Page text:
IN MY VIEW: Q&A with Stephen Rehm, Stadium Manager of BayArena
As Published in PanStadia & Arena Management
Q: Can you describe a perfect ‘day at the office’ on a matchday?
A: The best would be that you have nothing to do on a matchday. It’s a big organisation here at Leverkusen; we have around 1,200 people working here on matchday for the club (e.g. security, other staff, volunteers, catering, etc.), so everything has to be well organised. It’s not a one-man show. At the end there must be one responsible and that’s where I come in. I know that normally everything is done 1 day prior to matchday. On matchday I need to be there to control everything by talking with my colleagues, to get a feeling about the event and also to show them they can rely on me if needed. In the best case, a perfect event/match is when you can watch the game without any interruption. Unfortunately it’s not every time that you have this possibility, but that’s part of the job of course.
Q: Is there one thing that you would do different as stadium manager?
A: Of course there is always room for improvement. I believe the organisation here is quite good and normally we don’t have any problems. However, tonight there was a small incident with pyrotechnics. We find a lot of things before the games thanks to body searches and the things we can’t see, we would expect to be noticed by security. Afterwards, we always find the people responsible thanks to good security and Dallmeier’s CCTV camera system that we’ve had in use since last year. Normally, German law states that we have to pay the fine, but when we find the people responsible, the away team also have to pay a fine to the DFB. This because it’s impossible to find everything the fans are hiding.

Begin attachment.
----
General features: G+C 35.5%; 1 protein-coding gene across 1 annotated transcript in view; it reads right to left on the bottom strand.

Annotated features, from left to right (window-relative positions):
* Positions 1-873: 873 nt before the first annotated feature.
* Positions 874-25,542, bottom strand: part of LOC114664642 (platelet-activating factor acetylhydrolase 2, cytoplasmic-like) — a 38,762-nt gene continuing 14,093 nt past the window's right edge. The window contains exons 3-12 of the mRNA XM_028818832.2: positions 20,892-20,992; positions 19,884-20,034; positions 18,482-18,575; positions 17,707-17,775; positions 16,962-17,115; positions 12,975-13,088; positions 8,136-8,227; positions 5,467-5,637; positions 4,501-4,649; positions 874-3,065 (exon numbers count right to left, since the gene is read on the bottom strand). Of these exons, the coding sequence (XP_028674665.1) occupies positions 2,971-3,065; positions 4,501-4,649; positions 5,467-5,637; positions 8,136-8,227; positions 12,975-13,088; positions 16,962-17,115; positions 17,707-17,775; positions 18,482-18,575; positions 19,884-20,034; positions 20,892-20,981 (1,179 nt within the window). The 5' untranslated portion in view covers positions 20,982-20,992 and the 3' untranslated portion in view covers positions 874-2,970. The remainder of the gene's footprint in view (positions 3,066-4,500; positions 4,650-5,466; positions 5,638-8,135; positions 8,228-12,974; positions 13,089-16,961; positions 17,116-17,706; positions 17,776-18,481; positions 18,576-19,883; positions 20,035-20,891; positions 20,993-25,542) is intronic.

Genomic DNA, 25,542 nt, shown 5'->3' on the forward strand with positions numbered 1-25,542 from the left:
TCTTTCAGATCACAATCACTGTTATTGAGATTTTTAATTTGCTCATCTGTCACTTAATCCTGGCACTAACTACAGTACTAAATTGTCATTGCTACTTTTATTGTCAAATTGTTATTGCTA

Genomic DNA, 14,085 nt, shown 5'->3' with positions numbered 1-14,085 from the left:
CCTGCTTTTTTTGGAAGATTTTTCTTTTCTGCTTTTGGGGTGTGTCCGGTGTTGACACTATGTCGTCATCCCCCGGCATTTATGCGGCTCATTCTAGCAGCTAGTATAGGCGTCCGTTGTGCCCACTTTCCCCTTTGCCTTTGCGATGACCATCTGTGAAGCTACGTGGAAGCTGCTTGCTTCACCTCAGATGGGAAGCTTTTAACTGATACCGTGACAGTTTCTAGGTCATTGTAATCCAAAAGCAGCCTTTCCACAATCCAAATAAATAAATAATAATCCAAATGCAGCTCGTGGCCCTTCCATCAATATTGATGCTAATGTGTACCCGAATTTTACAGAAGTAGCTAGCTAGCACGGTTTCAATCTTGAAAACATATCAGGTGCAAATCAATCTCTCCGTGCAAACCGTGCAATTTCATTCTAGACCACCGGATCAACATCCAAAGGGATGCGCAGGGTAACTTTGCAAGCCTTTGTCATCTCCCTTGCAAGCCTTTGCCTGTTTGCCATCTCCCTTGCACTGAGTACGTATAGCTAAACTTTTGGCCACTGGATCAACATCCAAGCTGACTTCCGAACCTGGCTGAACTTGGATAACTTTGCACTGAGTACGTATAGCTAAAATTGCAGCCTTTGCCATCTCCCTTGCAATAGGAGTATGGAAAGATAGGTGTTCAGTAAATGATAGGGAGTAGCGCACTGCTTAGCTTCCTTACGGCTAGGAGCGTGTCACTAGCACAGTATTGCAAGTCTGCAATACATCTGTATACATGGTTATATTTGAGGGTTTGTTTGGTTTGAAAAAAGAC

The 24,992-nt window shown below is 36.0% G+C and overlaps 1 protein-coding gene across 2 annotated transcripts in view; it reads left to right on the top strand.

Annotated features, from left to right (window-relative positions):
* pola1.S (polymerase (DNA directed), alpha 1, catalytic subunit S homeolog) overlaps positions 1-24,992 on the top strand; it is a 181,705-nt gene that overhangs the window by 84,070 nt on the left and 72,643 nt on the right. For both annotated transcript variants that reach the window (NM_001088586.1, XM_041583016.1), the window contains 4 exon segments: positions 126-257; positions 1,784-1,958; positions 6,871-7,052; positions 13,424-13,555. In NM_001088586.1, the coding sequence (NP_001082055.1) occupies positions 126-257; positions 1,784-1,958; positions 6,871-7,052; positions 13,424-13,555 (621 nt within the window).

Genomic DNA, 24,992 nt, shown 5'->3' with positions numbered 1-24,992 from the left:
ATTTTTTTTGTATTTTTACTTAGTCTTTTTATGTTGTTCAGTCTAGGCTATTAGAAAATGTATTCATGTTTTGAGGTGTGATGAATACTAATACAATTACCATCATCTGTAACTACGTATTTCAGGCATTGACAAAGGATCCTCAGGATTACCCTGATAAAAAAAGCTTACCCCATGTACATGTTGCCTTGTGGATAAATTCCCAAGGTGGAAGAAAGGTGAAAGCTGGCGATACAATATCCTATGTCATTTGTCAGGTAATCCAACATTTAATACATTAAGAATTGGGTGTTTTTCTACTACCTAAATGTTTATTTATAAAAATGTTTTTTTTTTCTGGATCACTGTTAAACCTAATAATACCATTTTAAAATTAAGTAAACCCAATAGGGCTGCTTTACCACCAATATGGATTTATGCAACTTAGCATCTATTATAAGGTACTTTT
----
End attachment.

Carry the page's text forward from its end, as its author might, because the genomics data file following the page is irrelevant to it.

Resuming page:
Q: What’s the accomplishment you are most proud of?
A: I think ‘proud’ is not the right word. It’s very important that we have a lot of employees and this is the reason why the system here at Leverkusen works well. Most of the people are at the club the whole week and we know each other well. We have our own security staff here and technical workers at the club so everybody is working together and this is crucial.
Q: What are the biggest challenges in the stadium industry?
A: The technological part is a big challenge for sure. We have to think about all the novelties available on the market and choose which investments can be most effective for us. As a club we want to be in the front row concerning technology implementations. That’s why we have to follow-up the market every day to keep track of newest technology. We at Bayer 04 Leverkusen would like to be a trendsetter by giving the good example with new things, like we did well with our new roof, Stadium Vision, and the ice lab for the team. Even NBA-players came here to make use of our infrastructure. We’re really proud that we can offer this setting to our players and these things are really important to us. Our upcoming renewals are the counters, concessions and some other things. Through this we want to provide other clubs with the knowledge we have and this is where ESSMA could help the clubs get in contact with us should they like to know more about our systems.
Q: Would you agree with the statement ‘In future stadiums there is more than just football needed to be profitable’?